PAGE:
Four Thoughts on Cincinnati’s Jimmy V Win Over PittPosted by CD Bradley on December 18th, 2013
Four Thoughts is our way of providing some rapid reactions to some of the key games involving AAC teams throughout the season.
- It is clear that the question that will determine Cincinnati’s fate this year is whether their aggressive defense can overcome their inept offense. It did so, barely, Tuesday night in Madison Square Garden. The Bearcats held the Panthers without a field goal for more than 11 minutes of game action, bridging the half, but only managed to outscore punchless Pitt 6-5 over that span. After a veritable offensive explosion in which Pitt made four field goals in less than three minutes, Cincinnati endured an even longer drought, failing to make a field goal for more than 13 minutes. And yet, Cameron Wright‘s driving layup with 1:09 remaining gave Pitt a 43-42 lead. Admittedly, a key reason the Panthers failed to connect from the field was that Cincinnati continually chose fouls over allowing points in the paint; Pittsburgh shot 29 free throws (making 19) to Cincinnati’s three. But between all the fouls, the Panthers hit only 11-of-33 field goals, a testament to the consistent defensive pressure they faced all night.
- There was much moaning and complaining on Twitter about the lack of aesthetic appeal offered by last night’s match-up. And while it was no offensive masterpiece, scoring efficiency wasn’t awful at right around 0.9 points per possession. What really set apart this game, though, was the glacial pace of it. At approximately 48 possessions (the average this season is around 68), it was one of the slowest games of the year. As pointed out by @BPredict (proprieter of the Basketball Predictions blog), it’s only the third game so far this season with fewer than 50 possessions, and the first that didn’t involve Delaware State. Cincinnati’s style of play lends itself to slow games, with its lack of any discernible offensive sets paired with relentless defense designed to deny scoring opportunities.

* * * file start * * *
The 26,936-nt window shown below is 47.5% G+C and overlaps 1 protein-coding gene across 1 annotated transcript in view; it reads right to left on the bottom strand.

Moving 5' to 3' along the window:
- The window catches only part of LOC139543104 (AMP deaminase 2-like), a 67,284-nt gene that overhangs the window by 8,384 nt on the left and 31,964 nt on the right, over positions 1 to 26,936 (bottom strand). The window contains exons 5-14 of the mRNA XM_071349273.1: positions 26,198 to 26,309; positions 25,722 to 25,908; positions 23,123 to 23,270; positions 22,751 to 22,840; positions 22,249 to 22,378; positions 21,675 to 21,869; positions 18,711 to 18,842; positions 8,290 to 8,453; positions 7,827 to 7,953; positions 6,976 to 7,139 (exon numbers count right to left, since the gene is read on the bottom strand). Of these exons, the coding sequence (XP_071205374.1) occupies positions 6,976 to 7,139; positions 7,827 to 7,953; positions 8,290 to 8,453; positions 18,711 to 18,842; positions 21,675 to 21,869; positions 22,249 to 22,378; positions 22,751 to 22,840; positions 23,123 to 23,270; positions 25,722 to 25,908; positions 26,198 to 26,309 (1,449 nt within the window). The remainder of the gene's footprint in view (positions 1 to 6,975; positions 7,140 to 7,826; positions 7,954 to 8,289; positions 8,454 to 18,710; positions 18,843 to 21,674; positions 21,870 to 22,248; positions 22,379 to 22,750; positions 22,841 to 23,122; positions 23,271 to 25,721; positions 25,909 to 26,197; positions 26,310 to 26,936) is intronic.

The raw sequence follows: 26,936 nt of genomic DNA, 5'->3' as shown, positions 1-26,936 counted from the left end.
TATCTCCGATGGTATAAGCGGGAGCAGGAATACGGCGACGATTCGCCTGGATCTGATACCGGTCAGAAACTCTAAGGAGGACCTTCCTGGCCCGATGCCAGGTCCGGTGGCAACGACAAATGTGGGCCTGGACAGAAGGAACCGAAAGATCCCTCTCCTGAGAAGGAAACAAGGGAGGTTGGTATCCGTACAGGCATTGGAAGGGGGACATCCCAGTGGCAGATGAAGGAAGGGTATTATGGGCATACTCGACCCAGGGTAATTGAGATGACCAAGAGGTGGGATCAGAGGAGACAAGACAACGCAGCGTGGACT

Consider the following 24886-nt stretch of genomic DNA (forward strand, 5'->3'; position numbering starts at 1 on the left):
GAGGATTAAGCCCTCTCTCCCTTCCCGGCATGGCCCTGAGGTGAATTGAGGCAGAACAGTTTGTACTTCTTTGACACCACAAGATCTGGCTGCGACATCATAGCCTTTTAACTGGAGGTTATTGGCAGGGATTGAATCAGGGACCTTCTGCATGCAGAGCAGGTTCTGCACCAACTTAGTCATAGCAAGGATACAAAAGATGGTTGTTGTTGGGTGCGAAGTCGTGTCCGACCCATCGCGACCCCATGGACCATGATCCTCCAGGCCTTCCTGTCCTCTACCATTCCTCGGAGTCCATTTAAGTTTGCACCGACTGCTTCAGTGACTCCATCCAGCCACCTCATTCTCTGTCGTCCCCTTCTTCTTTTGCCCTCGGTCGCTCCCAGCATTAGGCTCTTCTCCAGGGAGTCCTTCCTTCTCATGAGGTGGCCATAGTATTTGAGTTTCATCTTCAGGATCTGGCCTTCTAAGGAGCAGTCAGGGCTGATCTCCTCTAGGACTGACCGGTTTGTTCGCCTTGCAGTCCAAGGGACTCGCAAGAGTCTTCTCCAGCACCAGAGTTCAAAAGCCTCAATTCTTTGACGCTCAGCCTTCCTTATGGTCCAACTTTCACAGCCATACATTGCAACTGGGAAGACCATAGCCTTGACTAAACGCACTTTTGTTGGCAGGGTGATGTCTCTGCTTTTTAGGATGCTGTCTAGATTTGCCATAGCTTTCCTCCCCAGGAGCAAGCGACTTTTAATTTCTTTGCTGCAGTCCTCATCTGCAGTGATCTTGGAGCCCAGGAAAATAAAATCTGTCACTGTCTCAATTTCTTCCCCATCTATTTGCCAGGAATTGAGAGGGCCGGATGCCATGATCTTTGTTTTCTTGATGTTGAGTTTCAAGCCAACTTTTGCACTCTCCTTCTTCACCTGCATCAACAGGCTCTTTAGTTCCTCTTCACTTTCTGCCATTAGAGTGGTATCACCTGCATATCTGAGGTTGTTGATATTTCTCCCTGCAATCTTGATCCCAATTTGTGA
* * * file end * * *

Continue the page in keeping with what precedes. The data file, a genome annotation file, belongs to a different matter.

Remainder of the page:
- Each team also managed to negate one of the other’s strengths, which probably contributed to the less than ideal quality of play. Coming in, Pitt was one of the best offensive rebounding teams in the country, and Cincinnati was among the worst defensive rebounding squads. Mick Cronin mentioned it as a point of emphasis in the pregame, and his team must have listened. Pitt was grabbing more than 40 percent of the rebounds on the offensive end, but Cincinnati held them to below 25 percent on that measure. In fact, the Bearcats enjoyed huge success grabbing their own misses, with 14 offensive rebounds last night (42 percent); Justin Jackson scored a team-high 12 points, with three of his six field goals coming on putbacks. While the Panthers underachieved on the boards, Pitt did an impressive job of holding on to the ball. Cincinnati came in forcing turnovers on 27.9 percent of its opponent’s possessions, the nation’s best such mark, but forced only seven turnovers on Tuesday, about half their normal rate.
- The win was huge for Cincinnati, a team which had played a weak schedule before losing closely at New Mexico and getting blown out by crosstown rival Xavier in its last two games. Beating Pittsburgh provides a quality win on a neutral court of the type that may well prove the difference between a happy or sad Selection Sunday for Cronin’s squad. While Pittsburgh has also played a weak schedule, their Panthers’ efficiency rankings (#7 on KenPom before Tuesday’s game, #12 now) indicate they might end up near the very top of the ACC, making this victory very valuable indeed.